Desmond Johnson started Neshoba Delivery this summer to help fill a void in town. Johnson and his partner Keeovis Henry deliver just about anything, from food to groceries. Johnson worked for DoorDash in Texas.
Desmond Johnson started Neshoba Delivery this summer to help fill a void in town. Johnson and his partner Keeovis Henry deliver just about anything, from food to groceries. Johnson worked for DoorDash in Texas.
Desmond Johnson came home from west Texas to start Neshoba Delivery, a service that delivers just about anything — this following a national trend fueled by the COVID-19 pandemic.

Open now for about a month, Johnson has been working hard to ensure his company takes off.

Johnson has been a waiter, a club promoter, cut hair, a truck driver in the oil fields, a Pizza Hut delivery driver and a delivery driver for DoorDash, — many of these while working multiple jobs at the same time.  His DoorDash job in Texas was his inspiration for Neshoba Delivery. 

“The whole way home from west Texas when I moved back, I was DoorDashing the whole way back to Mississippi, stopping three [and] four stops a day. That’s the fun thing about DoorDashing and about this job that I started cause I like that I can do it anywhere.”

Johnson made good money from delivering, and it was something he felt he was a natural. As he admits, he is a truck driver at heart, and perhaps, he also admits, that is why he is so good at talking. Truck driving, and all delivery in some way, gives Johnson a sense of freedom and choice. 

As of right now, Neshoba Delivery is mostly focused on delivering food from restaurants, but Johnson has delivered groceries before. Ultimately, he wants the business to deliver anything that can be delivered. His friends and family have spread the word about reliable delivery on social media. 

Owning a business has been a learning experience. For the first time, his name is attached to a brand, and his behavior has consequences for the whole of that brand. A humorous example of such a realization came to Johnson when he put one of his deliveries on Snapchat, with loud rap music playing in the background.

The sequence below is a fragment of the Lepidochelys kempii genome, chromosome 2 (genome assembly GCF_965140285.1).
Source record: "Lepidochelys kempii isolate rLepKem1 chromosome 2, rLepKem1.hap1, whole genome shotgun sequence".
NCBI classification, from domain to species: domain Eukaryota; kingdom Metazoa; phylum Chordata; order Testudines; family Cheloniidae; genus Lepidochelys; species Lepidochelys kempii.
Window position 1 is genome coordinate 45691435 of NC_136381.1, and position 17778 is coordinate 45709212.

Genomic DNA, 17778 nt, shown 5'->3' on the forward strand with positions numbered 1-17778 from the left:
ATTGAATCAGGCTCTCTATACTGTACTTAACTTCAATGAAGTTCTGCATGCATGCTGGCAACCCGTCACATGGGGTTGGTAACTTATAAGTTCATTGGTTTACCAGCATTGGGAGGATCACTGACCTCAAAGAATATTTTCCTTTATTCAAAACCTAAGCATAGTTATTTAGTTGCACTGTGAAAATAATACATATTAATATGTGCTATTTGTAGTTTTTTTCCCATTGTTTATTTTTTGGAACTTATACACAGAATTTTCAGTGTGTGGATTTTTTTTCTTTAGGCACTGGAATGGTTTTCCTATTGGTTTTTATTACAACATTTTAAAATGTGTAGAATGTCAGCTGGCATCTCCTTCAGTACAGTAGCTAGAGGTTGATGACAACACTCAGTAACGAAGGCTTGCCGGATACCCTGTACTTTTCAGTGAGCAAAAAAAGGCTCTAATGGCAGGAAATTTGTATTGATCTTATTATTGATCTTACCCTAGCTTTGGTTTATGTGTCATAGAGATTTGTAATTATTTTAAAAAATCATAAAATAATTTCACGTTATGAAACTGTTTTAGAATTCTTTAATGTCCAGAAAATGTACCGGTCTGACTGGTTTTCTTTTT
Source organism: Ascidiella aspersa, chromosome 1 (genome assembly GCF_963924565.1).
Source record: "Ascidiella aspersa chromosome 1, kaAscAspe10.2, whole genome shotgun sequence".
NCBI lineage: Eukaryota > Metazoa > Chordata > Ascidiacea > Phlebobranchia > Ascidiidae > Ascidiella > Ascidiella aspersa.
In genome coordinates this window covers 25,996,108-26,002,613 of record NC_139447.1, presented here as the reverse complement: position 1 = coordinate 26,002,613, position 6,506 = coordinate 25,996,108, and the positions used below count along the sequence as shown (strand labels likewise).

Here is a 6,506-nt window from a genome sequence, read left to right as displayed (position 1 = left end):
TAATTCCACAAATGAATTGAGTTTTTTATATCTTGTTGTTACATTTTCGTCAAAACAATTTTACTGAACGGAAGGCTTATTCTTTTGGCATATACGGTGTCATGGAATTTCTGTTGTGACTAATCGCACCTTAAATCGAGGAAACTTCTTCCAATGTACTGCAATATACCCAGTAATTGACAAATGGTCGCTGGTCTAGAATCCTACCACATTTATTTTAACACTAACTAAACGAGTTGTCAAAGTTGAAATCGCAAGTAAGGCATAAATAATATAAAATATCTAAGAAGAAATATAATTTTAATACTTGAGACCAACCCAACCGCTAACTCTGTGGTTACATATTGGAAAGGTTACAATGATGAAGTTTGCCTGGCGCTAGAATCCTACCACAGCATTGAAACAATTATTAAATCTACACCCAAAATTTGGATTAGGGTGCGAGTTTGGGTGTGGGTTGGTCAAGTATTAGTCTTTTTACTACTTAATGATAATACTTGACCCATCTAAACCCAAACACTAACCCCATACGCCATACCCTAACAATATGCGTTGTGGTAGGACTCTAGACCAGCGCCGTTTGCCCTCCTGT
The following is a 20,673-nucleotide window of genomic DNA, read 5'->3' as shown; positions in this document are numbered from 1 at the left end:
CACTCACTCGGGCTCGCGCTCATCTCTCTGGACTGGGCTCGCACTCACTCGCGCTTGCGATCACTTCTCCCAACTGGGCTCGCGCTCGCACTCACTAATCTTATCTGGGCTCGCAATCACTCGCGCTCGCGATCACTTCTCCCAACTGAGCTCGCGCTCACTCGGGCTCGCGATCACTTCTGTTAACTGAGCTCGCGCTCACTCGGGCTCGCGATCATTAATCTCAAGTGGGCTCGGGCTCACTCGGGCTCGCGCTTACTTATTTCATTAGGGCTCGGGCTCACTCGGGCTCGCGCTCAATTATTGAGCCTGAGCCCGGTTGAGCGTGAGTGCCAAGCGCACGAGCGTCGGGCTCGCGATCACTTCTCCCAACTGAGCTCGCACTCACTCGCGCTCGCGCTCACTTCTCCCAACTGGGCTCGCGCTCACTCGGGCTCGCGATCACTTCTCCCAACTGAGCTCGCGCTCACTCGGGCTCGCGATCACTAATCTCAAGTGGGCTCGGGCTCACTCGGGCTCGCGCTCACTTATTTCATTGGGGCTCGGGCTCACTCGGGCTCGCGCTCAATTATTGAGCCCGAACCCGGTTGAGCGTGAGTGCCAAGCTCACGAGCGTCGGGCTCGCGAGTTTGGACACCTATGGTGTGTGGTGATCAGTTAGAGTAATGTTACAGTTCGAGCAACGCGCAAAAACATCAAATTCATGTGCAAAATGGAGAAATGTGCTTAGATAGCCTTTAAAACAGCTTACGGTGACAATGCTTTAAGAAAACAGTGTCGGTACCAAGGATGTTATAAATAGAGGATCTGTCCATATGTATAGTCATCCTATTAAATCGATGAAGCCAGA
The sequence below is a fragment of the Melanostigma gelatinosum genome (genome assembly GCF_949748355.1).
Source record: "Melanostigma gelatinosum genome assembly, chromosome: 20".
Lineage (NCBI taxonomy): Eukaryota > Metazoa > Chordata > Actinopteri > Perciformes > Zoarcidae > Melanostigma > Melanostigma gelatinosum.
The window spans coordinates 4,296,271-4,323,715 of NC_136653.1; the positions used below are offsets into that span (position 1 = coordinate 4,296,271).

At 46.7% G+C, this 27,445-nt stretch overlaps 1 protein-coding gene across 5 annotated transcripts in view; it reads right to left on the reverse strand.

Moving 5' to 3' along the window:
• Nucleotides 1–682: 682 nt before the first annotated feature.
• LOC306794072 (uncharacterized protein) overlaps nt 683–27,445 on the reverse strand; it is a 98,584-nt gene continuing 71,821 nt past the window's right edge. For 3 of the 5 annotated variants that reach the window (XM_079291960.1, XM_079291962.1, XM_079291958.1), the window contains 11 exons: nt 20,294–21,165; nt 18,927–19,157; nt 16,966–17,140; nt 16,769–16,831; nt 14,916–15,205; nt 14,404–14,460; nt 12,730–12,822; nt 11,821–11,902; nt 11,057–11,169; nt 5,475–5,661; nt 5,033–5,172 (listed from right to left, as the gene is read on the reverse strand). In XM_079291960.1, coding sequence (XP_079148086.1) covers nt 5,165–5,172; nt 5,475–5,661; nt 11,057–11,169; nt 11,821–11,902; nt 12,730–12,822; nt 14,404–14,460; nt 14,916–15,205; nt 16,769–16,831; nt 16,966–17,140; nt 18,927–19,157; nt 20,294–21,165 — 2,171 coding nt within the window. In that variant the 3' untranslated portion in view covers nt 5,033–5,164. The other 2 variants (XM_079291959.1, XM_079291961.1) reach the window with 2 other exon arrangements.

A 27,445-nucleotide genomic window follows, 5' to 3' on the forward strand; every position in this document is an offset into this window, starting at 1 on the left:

A local pastor saw the Snapchat, hearing the profanity and reached out to Johnson to suggest he not share videos of cursing in order to project a better image. While surprising, the incident led Johnson to begin considering the impacts of even the most mundane aspects of a business. 

Stopping to comment on the yard or complimenting a customer’s home are small, overlooked opportunities to better the business’s image in the public’s eye, and now a business owner, Johnson has begun to take those opportunities wherever possible. The way Johnson sees it, all the change is for the better. 

As he trains his future drivers, Johnson urges them to be clean-cut, shirt tucked and a smile on when approaching every door. People are putting a lot of trust into their delivery drivers, in Johnson’s perspective, and that trust deserves to be reciprocated with good service. You have to be a “down-to-earth” kind of guy, Johnson says.

Many of the tricks he has picked up from his many years working in some form of delivery. After one too many times of someone saying they had asked for ketchup and Johnson not having any on the order ticket, he has all the materials he might need for a customer: plates, napkins, sauces and straws.

More so, Johnson hopes to pass on his collected knowledge of delivery etiquette to his young friend and employee Keeovis Henry. Henry met Johnson about five years ago when both were working at the Tyson Chicken plant in Carthage, where Henry still resides. 

They have stayed in contact and had always talked about getting together to start a business. Neshoba Delivery just happened to be that plan in fruition. As of right now, Henry is one of the only workers Johnson has, but they are hoping to get more.

Henry, like Johnson, enjoys delivering because it offers him a job where he is not hounded by a superior, but rather, he can work in the private space of his car. 

“I enjoy it because, through my past experience working through jobs, it’s a different type of thing cause you don’t have anybody all over your neck, breathing on your neck,” Henry said. “I kinda like it because I’m more to myself…. I like helping other people, and [delivering] is another way that I feel like I can help others.”

Henry and Johnson are both working on getting their barber license as well, and Johnson has consistently looked out for Henry and his interests, like a mentor. Johnson trains and motivates Henry to be the best he can be, and he is always there to offer advice. 

“He’s more of a dad to me than my own father,” Henry said. “Like those things he does for me, my dad don’t push me that way. [Johnson] want me to do better in life and try to help me out with this and that’s why I look up to him so much.”

Johnson wants the business to eventually include his three daughters. His family is a major source of drive, and Johnson wants Neshoba Delivery to be a business his daughters can grow up in and rely on. All Johnson needs are his boots, his car and his phone and he is off to make a future for his family. 

Contact Neshoba Delivery at 601-562-8682 or go to their Facebook page.